By Dr Mohammad Aslam Parvaiz
What makes a person what she is? In many cases, it is the opportunities that she gets in life, which are generally shaped by which family she was born in. In many societies, a large section of people are deprived of opportunities.
I always studied in government schools and colleges. I never studied in a self-financing educational institution. Now, who supported my education? My education was financed by contributions from taxpayers, citizens of the country, who included Hindus, Muslims, Sikhs, Christians and others. It was these people who funded my education.
Now, after one has passed out of university and has settled in one’s job and has one’s dream five or six figure salary, what does one do with one’s money? Typically, we consider it ‘our own’ money and spend it on our self and our family. We don’t care to give at least some of it back to the society that has groomed us, that has financed our education. To me this resource drain is worse than brain drain. It is rampant in our Indian society.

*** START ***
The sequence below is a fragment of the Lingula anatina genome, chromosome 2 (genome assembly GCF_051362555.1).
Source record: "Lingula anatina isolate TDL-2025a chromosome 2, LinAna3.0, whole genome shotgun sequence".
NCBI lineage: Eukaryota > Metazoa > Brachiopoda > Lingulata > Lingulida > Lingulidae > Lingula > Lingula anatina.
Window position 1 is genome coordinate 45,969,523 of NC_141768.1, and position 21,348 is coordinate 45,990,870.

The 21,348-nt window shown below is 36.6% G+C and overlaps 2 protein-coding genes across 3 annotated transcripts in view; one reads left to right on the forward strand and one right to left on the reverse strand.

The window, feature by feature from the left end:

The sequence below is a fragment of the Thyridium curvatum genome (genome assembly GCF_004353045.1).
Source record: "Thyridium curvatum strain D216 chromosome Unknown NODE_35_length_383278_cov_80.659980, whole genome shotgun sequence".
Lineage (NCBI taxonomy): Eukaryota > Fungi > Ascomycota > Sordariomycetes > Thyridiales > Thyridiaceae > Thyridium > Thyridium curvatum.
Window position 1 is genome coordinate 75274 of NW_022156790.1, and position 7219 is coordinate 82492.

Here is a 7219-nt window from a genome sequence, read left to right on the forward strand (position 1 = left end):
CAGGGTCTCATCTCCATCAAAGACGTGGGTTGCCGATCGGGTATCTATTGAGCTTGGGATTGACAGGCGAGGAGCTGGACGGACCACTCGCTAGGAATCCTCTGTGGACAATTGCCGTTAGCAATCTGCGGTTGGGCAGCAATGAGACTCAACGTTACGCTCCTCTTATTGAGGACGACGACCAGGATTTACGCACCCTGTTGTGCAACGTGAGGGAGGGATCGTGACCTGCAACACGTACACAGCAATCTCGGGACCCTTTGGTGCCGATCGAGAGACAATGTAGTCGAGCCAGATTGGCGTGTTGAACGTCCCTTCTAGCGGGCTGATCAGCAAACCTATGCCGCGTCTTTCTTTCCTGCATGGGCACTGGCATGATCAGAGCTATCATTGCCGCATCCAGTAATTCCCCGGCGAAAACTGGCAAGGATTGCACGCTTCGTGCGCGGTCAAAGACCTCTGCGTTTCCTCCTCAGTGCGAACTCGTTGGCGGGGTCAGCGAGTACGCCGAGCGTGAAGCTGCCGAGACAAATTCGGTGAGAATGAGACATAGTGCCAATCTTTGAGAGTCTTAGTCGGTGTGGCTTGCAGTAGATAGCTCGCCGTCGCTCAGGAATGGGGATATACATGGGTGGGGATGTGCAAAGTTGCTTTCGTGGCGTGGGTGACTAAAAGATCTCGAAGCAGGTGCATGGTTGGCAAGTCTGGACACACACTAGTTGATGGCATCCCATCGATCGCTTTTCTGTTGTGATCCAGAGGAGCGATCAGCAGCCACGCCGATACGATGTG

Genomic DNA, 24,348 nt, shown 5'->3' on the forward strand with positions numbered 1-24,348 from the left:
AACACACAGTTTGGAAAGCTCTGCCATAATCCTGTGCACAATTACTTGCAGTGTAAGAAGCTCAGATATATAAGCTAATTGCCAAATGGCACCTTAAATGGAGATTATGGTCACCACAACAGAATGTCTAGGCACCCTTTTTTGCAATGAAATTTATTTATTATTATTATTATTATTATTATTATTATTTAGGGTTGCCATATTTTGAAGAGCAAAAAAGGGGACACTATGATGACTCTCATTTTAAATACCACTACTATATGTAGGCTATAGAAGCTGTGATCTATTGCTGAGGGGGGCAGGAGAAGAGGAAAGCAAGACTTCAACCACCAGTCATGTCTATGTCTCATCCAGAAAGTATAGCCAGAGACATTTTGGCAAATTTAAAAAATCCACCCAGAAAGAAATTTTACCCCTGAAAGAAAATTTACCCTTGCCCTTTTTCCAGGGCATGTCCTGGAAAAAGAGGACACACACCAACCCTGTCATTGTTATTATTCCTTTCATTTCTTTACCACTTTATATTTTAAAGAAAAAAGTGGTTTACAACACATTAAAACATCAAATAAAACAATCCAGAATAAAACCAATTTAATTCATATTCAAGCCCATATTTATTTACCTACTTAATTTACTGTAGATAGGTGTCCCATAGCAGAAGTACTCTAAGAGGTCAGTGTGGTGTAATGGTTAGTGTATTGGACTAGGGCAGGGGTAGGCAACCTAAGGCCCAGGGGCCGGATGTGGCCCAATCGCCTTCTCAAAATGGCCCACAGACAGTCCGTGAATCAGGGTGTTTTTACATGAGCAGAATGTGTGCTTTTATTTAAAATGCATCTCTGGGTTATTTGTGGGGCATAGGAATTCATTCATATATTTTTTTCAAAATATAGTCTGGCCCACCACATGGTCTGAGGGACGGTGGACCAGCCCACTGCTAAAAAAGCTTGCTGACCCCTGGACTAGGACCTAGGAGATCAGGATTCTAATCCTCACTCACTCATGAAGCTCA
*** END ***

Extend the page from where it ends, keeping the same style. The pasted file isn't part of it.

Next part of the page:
This resource drain is a one-way train. Society spends on people, and once they start earning they don’t return anything back to society. At last 90% of their money they spend on themselves. And much of this on what? On what they consider as their ‘upward social mobility’. So, they want to ‘graduate’ from a Maruti car to a BMW. Or, they dream of a fancy flat, in a locality with an ‘address to be identified with’, so that others can come to know that they have ‘arrived’. You have people whose bathrooms and kitchens have things worth lakhs of rupees.
All these are forms of injustice, and we are instrumental in perpetuating it, making society more unjust and unequal. If 80% of my education was funded by the society, shouldn’t 80%, or at least 30%, of my income be spent on the needy sections of society? Wouldn’t that be justice? But do we have the courage and the heart to do this?